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Old 08-28-2017, 03:32 PM
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Join Date: Aug 2016
Posts: 57
How do they forge turbo 617 pistons?

There seems to be little info on the manufacturing process involved in forging pistons for the om617, namely the turbo model.

There's a cavity in the crown for an oil duct, but what I want to know is how in the name of Rudolf this is possible... I could see how it could be done with a casting, but how is this accomplished through a forged piston? Beats me...

Also, if any members have some pistons that are unusable anymore, consider donating one to me so I could cut it open for the sake of curiosity and boredom... If I do I'll make a thread, seems somewhat interesting.
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Old 08-28-2017, 04:24 PM
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Join Date: Feb 2017
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The pistons are cast.
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Old 08-28-2017, 06:09 PM
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Location: Sacramento, CA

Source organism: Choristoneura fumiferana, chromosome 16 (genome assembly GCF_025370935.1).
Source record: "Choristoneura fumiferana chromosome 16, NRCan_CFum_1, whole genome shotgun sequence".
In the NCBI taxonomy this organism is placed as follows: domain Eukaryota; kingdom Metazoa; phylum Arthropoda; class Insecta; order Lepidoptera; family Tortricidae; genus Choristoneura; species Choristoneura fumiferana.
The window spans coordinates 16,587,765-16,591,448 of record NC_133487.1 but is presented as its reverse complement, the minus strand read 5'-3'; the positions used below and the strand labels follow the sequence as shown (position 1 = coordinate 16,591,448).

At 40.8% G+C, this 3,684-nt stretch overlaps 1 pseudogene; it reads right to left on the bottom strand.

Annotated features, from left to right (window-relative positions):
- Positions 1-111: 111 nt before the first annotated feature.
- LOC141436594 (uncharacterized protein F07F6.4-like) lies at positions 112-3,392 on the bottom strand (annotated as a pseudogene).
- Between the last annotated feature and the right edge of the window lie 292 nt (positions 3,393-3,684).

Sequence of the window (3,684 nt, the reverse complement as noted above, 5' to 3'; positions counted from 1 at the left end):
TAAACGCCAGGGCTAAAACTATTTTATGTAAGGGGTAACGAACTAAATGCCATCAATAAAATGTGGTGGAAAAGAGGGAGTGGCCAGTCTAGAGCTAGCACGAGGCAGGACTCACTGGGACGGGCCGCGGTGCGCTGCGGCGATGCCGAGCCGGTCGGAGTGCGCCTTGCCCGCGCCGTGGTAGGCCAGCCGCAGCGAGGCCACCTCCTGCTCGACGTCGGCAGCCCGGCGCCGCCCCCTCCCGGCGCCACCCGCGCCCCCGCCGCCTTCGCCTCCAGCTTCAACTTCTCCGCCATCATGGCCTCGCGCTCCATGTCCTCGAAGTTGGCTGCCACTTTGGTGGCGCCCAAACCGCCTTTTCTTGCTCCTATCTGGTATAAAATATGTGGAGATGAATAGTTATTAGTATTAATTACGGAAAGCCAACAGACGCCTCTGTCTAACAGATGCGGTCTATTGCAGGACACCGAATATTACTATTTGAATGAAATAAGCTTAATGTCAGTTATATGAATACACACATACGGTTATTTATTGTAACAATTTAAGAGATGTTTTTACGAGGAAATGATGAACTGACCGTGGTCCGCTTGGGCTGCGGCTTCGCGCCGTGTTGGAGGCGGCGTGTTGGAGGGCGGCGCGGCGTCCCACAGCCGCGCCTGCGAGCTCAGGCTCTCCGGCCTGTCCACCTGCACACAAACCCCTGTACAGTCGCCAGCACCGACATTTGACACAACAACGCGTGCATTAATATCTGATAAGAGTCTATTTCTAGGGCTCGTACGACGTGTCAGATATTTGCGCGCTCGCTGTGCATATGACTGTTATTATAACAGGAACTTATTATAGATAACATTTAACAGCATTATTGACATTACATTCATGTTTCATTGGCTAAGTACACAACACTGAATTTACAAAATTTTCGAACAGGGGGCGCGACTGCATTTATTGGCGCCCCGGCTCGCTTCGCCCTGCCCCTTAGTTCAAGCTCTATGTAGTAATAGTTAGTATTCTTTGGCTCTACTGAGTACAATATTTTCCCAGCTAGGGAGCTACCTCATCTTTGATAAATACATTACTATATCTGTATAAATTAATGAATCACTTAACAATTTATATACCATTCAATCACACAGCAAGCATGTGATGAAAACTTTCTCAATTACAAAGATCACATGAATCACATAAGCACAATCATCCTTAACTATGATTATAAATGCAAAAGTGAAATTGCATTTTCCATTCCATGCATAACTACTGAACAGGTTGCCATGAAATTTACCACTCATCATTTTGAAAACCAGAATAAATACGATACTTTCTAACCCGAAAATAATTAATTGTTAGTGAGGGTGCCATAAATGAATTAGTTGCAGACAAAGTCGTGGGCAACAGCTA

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From what little I know of high-end pistons for gas engines, one step up is "hyper-eutectic alloy" aluminum casting. There are forged aluminum pistons, but I don't know if that process is the same as forging steel, i.e. beating it into a mold w/ a hammer. While stronger, a disadvantage of forged aluminum pistons is that they expand more with temperature, so must be looser in the bore when cold and thus give more "piston slap" sound. They are thus better for race cars than daily drivers.
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Old 08-29-2017, 04:58 PM
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Location: Motor City, MI
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Conventional forging with aluminum is not very popular. But there are all kinds of casting technology out there to produce premium aluminum parts, such as:

- permanent mold casting
- die casting
- low pressure casting
- high pressure casting
- squeeze casting (slushy metal)

Sometimes the cavity is flushed with argon before casting to help eliminate porosity.

I've seen technology where they join two forgings to make a lightweight piston.
95 E320 Cabriolet, 147K
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